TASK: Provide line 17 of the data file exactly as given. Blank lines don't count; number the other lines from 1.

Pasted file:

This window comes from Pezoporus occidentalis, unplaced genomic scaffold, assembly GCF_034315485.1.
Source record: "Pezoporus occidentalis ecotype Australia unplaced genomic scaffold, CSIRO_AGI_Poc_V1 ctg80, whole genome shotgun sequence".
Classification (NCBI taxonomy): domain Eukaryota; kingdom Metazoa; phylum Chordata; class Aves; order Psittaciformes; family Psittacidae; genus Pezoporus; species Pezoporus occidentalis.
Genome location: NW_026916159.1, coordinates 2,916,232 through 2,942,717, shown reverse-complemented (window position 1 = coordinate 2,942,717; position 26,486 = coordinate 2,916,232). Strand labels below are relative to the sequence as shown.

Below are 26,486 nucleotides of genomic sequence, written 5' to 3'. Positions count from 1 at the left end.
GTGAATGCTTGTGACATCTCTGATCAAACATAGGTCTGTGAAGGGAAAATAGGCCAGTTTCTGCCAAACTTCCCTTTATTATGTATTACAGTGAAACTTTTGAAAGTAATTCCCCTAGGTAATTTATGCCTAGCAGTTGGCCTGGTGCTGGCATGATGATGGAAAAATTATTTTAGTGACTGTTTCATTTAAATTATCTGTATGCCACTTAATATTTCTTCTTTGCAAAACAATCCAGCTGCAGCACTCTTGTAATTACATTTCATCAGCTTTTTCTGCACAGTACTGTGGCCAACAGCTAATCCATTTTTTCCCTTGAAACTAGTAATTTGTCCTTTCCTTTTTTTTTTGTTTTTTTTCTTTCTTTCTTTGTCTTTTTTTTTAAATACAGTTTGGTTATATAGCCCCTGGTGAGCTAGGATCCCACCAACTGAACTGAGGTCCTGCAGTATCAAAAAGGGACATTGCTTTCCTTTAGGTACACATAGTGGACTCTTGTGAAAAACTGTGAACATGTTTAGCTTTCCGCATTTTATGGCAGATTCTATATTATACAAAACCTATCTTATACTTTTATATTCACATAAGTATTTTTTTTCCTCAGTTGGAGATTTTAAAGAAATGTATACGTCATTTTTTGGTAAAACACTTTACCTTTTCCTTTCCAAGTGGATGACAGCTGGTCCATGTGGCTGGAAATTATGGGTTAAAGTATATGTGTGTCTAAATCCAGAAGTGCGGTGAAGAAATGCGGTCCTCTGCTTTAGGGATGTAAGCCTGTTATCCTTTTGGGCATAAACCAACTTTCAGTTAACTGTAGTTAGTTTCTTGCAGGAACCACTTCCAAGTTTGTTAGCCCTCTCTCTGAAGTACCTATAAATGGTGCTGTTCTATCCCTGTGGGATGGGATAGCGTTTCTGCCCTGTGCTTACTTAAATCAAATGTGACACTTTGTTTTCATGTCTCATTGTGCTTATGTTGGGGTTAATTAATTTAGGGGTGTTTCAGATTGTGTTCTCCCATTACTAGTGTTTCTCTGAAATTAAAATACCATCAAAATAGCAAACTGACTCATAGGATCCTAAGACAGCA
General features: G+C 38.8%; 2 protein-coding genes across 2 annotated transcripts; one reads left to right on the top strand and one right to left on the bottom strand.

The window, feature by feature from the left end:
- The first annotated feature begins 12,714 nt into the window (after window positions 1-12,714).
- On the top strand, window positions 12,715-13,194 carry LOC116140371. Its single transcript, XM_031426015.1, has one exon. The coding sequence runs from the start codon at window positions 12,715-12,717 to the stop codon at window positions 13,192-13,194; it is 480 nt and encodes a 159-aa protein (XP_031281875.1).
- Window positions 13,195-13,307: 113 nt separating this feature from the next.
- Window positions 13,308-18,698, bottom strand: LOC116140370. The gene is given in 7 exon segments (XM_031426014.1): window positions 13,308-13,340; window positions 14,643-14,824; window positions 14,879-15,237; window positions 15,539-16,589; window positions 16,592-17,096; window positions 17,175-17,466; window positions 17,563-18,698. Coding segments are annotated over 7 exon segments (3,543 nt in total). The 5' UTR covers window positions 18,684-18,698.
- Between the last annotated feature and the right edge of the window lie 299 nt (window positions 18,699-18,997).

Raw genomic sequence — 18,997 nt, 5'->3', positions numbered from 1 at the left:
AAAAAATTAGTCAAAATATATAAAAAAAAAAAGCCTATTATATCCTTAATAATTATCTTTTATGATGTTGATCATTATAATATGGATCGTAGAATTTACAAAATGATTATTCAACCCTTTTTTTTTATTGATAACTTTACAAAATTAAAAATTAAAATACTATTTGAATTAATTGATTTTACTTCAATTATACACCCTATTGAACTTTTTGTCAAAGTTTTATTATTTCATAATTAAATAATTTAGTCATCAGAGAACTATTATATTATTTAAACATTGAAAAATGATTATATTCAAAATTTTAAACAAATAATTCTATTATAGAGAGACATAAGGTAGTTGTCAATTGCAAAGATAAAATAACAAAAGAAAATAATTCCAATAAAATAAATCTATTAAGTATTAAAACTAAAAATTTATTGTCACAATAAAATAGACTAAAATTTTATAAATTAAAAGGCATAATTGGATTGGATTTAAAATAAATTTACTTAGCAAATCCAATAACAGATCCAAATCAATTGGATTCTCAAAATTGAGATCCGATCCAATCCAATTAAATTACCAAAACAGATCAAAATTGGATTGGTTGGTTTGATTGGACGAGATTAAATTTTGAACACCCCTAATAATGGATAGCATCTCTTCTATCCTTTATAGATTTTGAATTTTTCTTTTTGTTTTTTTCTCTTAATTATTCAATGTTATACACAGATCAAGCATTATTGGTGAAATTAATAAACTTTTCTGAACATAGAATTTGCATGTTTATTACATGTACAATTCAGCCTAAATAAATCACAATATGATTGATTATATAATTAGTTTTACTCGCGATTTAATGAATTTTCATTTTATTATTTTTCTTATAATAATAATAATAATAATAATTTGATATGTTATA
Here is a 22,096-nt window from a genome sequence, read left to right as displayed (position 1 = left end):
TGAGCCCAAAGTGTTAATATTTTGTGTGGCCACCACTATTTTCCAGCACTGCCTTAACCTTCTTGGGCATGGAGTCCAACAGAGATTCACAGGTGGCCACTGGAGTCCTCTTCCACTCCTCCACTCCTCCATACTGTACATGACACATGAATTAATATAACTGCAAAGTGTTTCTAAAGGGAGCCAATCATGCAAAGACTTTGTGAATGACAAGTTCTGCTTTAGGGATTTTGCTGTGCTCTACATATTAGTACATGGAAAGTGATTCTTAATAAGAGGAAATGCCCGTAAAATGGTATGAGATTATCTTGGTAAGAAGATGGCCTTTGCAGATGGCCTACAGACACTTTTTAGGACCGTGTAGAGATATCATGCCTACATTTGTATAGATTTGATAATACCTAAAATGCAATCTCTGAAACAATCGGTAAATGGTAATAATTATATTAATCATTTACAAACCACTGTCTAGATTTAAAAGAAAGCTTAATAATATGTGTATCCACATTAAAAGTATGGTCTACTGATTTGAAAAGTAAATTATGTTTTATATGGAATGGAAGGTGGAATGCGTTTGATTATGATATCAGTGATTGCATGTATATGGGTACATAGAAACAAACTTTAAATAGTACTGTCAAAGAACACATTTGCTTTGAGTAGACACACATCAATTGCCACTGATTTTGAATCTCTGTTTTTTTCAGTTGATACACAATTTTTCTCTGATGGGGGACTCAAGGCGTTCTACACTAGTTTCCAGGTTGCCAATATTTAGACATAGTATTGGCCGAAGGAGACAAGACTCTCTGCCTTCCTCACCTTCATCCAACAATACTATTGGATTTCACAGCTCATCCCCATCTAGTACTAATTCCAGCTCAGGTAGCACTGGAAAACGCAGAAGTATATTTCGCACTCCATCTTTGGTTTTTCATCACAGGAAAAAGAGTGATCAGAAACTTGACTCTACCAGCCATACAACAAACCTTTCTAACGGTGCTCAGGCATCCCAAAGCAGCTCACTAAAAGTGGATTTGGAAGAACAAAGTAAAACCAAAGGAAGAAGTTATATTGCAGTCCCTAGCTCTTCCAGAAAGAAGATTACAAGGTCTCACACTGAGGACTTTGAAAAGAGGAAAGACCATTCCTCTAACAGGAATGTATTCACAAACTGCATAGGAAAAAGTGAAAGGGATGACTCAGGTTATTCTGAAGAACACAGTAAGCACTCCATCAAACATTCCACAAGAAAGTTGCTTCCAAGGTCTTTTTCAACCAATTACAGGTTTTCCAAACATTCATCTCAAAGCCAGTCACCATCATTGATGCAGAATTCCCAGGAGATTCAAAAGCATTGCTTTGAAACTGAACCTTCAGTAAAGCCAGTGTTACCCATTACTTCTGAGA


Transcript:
TGAGCCCAAAGTGTTAATATTTTGTGTGGCCACCACTATTTTCCAGCACTGCCTTAACCTTCTTGGGCATGGAGTCCAACAGAGATTCACAGGTGGCCACTGGAGTCCTCTTCCACTCCTCCACTCCTCCATACTGTACATGACACATGAATTAATATAACTGCAAAGTGTTTCTAAAGGGAGCCAATCATGCAAAGACTTTGTGAATGACAAGTTCTGCTTTAGGGATTTTGCTGTGCTCTACATATTAGTACATGGAAAGTGATTCTTAATAAGAGGAAATGCCCGTAAAATGGTATGAGATTATCTTGGTAAGAAGATGGCCTTTGCAGATGGCCTACAGACACTTTTTAGGACCGTGTAGAGATATCATGCCTACATTTGTATAGATTTGATAATACCTAAAATGCAATCTCTGAAACAATCGGTAAATGGTAATAATTATATTAATCATTTACAAACCACTGTCTAGATTTAAAAGAAAGCTTAATAATATGTGTATCCACATTAAAAGTATGGTCTACTGATTTGAAAAGTAAATTATGTTTTATATGGAATGGAAGGTGGAATGCGTTTGATTATGATATCAGTGATTGCATGTATATGGGTACATAGAAACAAACTTTAAATAGTACTGTCAAAGAACACATTTGCTTTGAGTAGACACACATCAATTGCCACTGATTTTGAATCTCTGTTTTTTTCAGTTGATACACAATTTTTCTCTGATGGGGGACTCAAGGCGTTCTACACTAGTTTCCAGGTTGCCAATATTTAGACATAGTATTGGCCGAAGGAGACAAGACTCTCTGCCTTCCTCACCTTCATCCAACAATACTATTGGATTTCACAGCTCATCCCCATCTAGTACTAATTCCAGCTCAGGTAGCACTGGAAAACGCAGAAGTATATTTCGCACTCCATCTTTGGTTTTTCATCACAGGAAAAAGAGTGATCAGAAACTTGACTCTACCAGCCATACAACAAACCTTTCTAACGGTGCTCAGGCATCCCAAAGCAGCTCACTAAAAGTGGATTTGGAAGAACAAAGTAAAACCAAAGGAAGAAGTTATATTGCAGTCCCTAGCTCTTCCAGAAAGAAGATTACAAGGTCTCACACTGAGGACTTTGAAAAGAGGAAAGACCATTCCTCTAACAGGAATGTATTCACAAACTGCATAGGAAAAAGTGAAAGGGATGACTCAGGTTATTCTGAAGAACACAGTAAGCACTCCATCAAACATTCCACAAGAAAGTTGCTTCCAAGGTCTTTTTCAACCAATTACAGGTTTTCCAAACATTCATCTCAAAGCCAGTCACCATCATTGATGCAGAATTCCCAGGAGATTCAAAAGCATTGCTTTGAAACTGAACCTTCAGTAAAGCCAGTGTTACCCATTACTTCTGAGA